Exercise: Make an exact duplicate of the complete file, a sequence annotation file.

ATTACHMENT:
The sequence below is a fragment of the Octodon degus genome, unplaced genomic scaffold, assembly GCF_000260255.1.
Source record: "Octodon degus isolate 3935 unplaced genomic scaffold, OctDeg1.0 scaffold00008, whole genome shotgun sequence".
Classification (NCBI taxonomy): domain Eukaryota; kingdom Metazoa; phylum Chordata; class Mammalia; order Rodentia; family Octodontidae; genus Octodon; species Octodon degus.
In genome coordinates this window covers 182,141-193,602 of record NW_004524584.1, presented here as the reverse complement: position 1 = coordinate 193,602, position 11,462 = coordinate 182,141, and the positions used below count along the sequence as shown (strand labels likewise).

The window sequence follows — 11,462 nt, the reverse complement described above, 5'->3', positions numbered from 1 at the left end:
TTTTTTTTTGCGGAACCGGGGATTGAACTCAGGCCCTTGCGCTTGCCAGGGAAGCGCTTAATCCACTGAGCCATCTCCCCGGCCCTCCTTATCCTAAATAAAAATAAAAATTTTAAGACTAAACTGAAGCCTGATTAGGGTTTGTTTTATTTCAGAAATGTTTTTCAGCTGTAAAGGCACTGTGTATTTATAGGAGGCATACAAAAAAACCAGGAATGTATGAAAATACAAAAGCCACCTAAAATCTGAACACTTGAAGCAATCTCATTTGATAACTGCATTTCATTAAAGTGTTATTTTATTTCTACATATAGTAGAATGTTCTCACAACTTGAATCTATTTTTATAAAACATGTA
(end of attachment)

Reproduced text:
The sequence below is a fragment of the Octodon degus genome, unplaced genomic scaffold, assembly GCF_000260255.1.
Source record: "Octodon degus isolate 3935 unplaced genomic scaffold, OctDeg1.0 scaffold00008, whole genome shotgun sequence".
Classification (NCBI taxonomy): domain Eukaryota; kingdom Metazoa; phylum Chordata; class Mammalia; order Rodentia; family Octodontidae; genus Octodon; species Octodon degus.
In genome coordinates this window covers 182,141-193,602 of record NW_004524584.1, presented here as the reverse complement: position 1 = coordinate 193,602, position 11,462 = coordinate 182,141, and the positions used below count along the sequence as shown (strand labels likewise).

The window sequence follows — 11,462 nt, the reverse complement described above, 5'->3', positions numbered from 1 at the left end:
TTTTTTTTTGCGGAACCGGGGATTGAACTCAGGCCCTTGCGCTTGCCAGGGAAGCGCTTAATCCACTGAGCCATCTCCCCGGCCCTCCTTATCCTAAATAAAAATAAAAATTTTAAGACTAAACTGAAGCCTGATTAGGGTTTGTTTTATTTCAGAAATGTTTTTCAGCTGTAAAGGCACTGTGTATTTATAGGAGGCATACAAAAAAACCAGGAATGTATGAAAATACAAAAGCCACCTAAAATCTGAACACTTGAAGCAATCTCATTTGATAACTGCATTTCATTAAAGTGTTATTTTATTTCTACATATAGTAGAATGTTCTCACAACTTGAATCTATTTTTATAAAACATGTA